November 1, 2020
Sugar and spice
and everything nice.
That’s what little girls
are made of.
Is there a woman in our culture for whom this was not a cornerstone of cultural conditioning? The seeds were planted early and the roots are deep. And then layers got added.
We were told that nice has no place for anger. And we believed it. Even when we choose a spiritual life journey we are told that somehow we are supposed to rise above this most basic and intrinsic human emotion. Just breathe and smile and meditate.
So it’s really no surprise that anger, and indeed rage, is currently a huge issue for so many of my spiritual sisters. Within this time of conflict and polarization, we believe we are not supposed to be angry, let alone enraged. Yet in these times, how could we not be?
In my Crone book, I wrote about this. I was writing for my elder sisters, but it applies to all of us.
It’s easy and certainly most comfortable to consider those times when we are filled with the energies of love, joy, peace, generosity, courage, determination, and compassion. But there is as much power in the energies of anger, fear, pain, and even grief. For within our lives and life experiences these energies forged a strength in us and they are essential warp threads for weaving wisdom.
Anger. Our anger becomes an expression of moral outrage directed at injustice. We find the courage to reclaim our moral authority and we trust our intuition to be a discerning guide in expressing our rage. In our anger we become outraged and outrageous.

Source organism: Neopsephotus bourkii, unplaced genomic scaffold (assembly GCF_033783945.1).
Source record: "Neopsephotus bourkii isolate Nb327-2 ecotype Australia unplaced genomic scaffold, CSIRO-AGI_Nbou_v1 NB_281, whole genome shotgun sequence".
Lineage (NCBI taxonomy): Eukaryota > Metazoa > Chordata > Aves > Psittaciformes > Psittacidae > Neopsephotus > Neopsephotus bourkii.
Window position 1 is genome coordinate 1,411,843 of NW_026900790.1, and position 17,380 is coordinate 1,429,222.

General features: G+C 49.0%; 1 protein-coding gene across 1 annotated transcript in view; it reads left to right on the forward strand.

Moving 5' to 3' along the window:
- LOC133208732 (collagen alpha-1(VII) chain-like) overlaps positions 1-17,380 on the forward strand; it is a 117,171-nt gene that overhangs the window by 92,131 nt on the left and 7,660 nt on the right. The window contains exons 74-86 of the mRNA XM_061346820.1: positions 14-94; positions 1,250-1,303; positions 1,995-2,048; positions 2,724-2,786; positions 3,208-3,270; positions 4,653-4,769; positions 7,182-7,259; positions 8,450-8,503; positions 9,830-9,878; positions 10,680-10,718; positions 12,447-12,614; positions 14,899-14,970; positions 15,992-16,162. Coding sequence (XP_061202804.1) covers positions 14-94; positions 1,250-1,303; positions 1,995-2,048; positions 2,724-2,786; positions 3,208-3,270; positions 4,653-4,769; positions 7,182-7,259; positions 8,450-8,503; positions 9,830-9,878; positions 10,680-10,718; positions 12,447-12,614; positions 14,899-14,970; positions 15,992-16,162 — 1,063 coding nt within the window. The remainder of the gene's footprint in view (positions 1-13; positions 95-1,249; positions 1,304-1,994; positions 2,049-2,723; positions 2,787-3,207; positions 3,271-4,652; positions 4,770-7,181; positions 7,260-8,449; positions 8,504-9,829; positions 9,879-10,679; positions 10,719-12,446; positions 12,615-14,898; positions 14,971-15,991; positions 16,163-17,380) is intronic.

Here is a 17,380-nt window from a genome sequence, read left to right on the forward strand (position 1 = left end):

We are awash in injustice. Our rage is not only totally appropriate, it is essential. It is time to be outraged and outrageous. It is time to claim our moral authority.
A friend asked me what the ancestors say about rage. An excellent question. Of course the only requisite for being an ancestor is being dead. And there are many who inflicted injustice and harm on others. Those are not the ancestors I work with. But from those I do work with there is wise counsel.
Rage. The most important thing is not that we have rage but what we do with it. And what we do with it, how we express it, must be rooted in service to the greater good. We are but one strand in the great web of life, a part of the great harmony of all life. And our actions must reflect that spiritual knowing and grounding. Yes. Our ancestors had rage. But they worked with their rage as a tool for mending rents in the web and resolving discord in the harmony. In this, their rage was a source of power. Their counsel? To embrace our rage as empowerment. Sacred empowerment.
Rage is a natural and needed response to much of what is unfolding in our nation and around the world. It is for us to pick up the tools to mend the hoop. It is for us to step into our sacred empowerment. It is time to rage on.
Judith – email@example.com
Thank you, Judith, for taking such a powerful stand. Sacred empowerment. May your words inspire many women — and men — to rage on.
Thanks Judith. The trick, of course, is discerning how to use our rage to serve the greater good (rather than just heat up the chaos), and what to do specifically to mend the web: in other words, what our sacred embodiment actually looks like. For me, that is the hard part.
Yes, Anne. That is the challenge and the hard part. I do believe we are going to get many lessons in sacred embodiment in the near future. And we need to all stay close and connected as we explore this landscape.